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Yesterday I noticed some suspicous activity when running netstat | grep http on my Azure Ubuntu VM:

There were over 60 lines like this:

tcp        0      0 ser:http               hosted-by.blazing:29248 SYN_RECV   
tcp        0      0 ser:http               hosted-by.blazingf:59438 SYN_RECV   
tcp        0      0 ser:http               8.8.8.8:7057 SYN_RECV   
# [SNIP]

I am guessing this is a SYN flood attack, and given the presense of 8.8.8.8 possibly some IP Spoofing? I don't have any DDOS protection from Azure, just a standard Ubuntu VM. I tried a few things:

Uncommented the line net.ipv4.tcp_syncookies=1 in /etc/sysctl.conf and ran sysctl -p but the above packets continued.

I already have my own iptables script in place, to lock the server down a bit. Whilst checking over this script, I noticed some unrelated lines in /var/log/syslog:

INFO Exception processing GoalState-related files: [ProtocolError] 
[Wireserver Exception] [HttpError] [HTTP Failed]
GET http://168.63.129.16/machine/?comp=goalstate -- IOError
timed out -- 6 attempts made

Some investigation into this IP, shows that it's part of Azure's infastructure, so I went ahead and added this to my firewall script, to allow outgoing traffic to this IP on port 80.

Suddenly the earlier SYN traffic stopped.

UPDATE

Okay, some further investigation shows that Azure provides a basic level of DDOS protection:

Basic: Automatically enabled as part of the Azure platform. Always-on traffic monitoring, and real-time mitigation of common network-level attacks, provide the same defenses utilized by Microsoft’s online services. The entire scale of Azure’s global network can be used to distribute and mitigate attack traffic across regions. Protection is provided for IPv4 and IPv6 Azure public IP addresses.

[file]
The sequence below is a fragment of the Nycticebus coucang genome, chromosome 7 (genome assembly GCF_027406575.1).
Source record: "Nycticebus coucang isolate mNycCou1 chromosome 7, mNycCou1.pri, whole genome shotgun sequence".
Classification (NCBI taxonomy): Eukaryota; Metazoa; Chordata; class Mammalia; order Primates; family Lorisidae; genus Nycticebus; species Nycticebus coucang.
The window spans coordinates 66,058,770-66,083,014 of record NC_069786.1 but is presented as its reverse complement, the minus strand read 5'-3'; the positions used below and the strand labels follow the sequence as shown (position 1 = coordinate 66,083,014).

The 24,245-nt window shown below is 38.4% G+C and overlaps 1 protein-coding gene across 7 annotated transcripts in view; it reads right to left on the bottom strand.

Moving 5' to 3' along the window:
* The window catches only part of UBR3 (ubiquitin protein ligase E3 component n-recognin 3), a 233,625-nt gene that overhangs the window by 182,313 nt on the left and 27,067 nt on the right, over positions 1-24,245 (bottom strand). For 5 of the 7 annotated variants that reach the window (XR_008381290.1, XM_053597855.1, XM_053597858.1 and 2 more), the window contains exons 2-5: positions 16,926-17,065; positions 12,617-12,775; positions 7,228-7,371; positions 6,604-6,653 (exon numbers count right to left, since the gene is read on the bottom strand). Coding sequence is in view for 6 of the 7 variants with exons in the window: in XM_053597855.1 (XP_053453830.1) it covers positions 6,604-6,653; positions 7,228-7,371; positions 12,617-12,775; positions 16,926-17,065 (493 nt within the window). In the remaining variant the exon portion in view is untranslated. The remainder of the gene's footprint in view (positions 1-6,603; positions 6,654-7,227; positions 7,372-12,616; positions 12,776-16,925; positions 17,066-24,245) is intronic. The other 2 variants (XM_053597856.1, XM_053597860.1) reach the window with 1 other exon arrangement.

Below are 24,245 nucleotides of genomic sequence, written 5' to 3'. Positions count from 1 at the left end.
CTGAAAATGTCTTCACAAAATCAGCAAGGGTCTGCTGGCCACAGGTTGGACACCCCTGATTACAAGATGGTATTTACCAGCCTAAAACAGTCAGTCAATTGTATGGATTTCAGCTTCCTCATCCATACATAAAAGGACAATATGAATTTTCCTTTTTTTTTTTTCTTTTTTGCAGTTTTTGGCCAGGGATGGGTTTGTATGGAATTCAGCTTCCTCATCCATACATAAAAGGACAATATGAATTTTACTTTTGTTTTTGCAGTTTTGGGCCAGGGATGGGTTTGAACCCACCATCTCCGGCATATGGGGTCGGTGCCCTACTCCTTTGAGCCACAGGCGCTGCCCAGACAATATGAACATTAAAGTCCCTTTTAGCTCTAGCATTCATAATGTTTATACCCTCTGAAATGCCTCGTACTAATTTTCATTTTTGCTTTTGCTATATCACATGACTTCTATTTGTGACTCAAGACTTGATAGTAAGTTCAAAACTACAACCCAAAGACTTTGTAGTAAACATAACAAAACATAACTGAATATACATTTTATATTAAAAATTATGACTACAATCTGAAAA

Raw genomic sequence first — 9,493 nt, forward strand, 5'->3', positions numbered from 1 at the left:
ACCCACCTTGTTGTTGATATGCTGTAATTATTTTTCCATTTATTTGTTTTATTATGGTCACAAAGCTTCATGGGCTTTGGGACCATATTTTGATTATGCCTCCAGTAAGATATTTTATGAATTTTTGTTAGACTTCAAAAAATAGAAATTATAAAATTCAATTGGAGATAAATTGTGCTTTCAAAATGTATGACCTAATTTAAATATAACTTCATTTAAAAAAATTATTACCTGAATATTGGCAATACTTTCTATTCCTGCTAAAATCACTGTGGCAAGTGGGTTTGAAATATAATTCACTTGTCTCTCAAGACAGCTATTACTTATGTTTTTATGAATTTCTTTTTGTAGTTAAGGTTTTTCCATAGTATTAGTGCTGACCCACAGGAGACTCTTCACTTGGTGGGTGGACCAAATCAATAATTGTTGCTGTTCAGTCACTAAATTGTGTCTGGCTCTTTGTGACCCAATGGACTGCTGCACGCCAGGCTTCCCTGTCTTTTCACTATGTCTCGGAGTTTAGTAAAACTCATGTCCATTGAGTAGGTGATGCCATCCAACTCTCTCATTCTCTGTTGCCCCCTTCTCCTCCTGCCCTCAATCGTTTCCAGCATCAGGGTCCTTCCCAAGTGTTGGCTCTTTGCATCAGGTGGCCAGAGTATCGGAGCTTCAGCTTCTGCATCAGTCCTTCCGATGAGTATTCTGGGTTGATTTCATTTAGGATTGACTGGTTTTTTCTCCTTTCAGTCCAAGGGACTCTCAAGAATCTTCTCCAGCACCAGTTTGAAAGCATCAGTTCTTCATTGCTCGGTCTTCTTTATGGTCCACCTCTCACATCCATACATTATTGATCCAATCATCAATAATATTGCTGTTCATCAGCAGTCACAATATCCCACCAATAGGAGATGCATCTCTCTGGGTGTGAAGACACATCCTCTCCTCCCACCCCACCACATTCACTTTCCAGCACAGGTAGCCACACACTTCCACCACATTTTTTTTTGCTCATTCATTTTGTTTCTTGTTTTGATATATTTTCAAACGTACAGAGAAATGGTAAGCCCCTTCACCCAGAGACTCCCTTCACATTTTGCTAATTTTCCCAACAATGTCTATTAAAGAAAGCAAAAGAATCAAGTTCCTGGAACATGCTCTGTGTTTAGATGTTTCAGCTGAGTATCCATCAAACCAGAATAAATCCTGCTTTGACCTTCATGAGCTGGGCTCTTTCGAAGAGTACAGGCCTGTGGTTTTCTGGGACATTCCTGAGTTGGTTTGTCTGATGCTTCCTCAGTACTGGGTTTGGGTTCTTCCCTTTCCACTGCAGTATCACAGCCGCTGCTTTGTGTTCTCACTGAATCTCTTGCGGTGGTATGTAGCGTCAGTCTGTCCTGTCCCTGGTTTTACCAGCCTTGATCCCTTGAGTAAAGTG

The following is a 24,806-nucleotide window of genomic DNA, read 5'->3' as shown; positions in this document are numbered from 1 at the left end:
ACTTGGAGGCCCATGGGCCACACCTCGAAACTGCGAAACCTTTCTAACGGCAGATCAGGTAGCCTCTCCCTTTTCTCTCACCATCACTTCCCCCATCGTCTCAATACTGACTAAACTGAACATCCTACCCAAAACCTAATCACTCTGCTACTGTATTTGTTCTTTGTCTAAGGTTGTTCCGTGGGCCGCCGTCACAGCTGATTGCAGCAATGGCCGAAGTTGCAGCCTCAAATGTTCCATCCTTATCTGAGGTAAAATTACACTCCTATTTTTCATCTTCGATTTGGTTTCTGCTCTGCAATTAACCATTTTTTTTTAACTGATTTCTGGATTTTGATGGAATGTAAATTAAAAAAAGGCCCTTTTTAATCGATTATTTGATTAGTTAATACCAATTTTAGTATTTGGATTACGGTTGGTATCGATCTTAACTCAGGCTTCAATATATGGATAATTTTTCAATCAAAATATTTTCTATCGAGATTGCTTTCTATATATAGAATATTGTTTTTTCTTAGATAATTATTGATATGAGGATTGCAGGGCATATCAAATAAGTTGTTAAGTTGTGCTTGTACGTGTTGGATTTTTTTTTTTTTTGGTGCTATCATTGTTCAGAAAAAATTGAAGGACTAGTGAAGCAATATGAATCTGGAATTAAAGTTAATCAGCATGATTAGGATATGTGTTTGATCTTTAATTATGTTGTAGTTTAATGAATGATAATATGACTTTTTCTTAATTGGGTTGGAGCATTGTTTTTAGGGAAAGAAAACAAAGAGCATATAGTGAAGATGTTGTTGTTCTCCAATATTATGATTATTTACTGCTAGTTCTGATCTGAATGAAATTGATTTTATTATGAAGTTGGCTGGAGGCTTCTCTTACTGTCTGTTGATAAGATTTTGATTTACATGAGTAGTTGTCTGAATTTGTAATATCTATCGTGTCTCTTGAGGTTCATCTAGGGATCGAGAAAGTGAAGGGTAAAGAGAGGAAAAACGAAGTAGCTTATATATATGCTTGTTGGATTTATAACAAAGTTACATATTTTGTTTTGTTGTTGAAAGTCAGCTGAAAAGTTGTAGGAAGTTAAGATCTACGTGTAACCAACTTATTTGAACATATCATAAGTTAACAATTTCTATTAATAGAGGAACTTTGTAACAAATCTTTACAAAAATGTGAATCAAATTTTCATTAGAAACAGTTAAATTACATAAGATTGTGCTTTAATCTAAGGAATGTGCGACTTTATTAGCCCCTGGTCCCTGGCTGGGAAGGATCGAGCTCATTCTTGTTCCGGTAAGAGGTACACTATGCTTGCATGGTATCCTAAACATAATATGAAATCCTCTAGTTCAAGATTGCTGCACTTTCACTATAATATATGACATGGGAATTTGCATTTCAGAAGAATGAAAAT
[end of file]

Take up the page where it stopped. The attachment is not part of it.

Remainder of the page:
I guess my question now, for someone in the know: Would allowing outgoing HTTP traffic to 168.63.129.16 be a critical part of this protection, and explain the behaviour I've seen?

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The 168.63.129.16 is used for your VM to communicate with internal Azure resources like monitoring, guest agent heartbeat, load balancer probes and to signal to the platform the VM ready state. I've not been able to find a definitive list of everything that uses that IP to communicate, but your experience in Azure will be reduced if you don't allow access, so I would recommend you do so.

Whether it is required for DDOS protection, I suspect it is probably not, as most of the DDOS protection will be done at the network level before it reaches your VM, however, it's possible that some of the monitoring data sent over that route may be used.

  • Thanks for your answer. I'd also been trying to find a definative list. Although not perfect, the closest I got was service tags which links to downloadable lists, in JSON. However these appear to be for portal-based policies. There doesn't seem to be specific guidance on how to configure the firewall on a VM. – v25 Nov 13 '18 at 20:22
  • Service tags are focussed around network security group restrictions rather than on the VM itself, but they can be used to provide greater control – Sam Cogan Nov 13 '18 at 20:23

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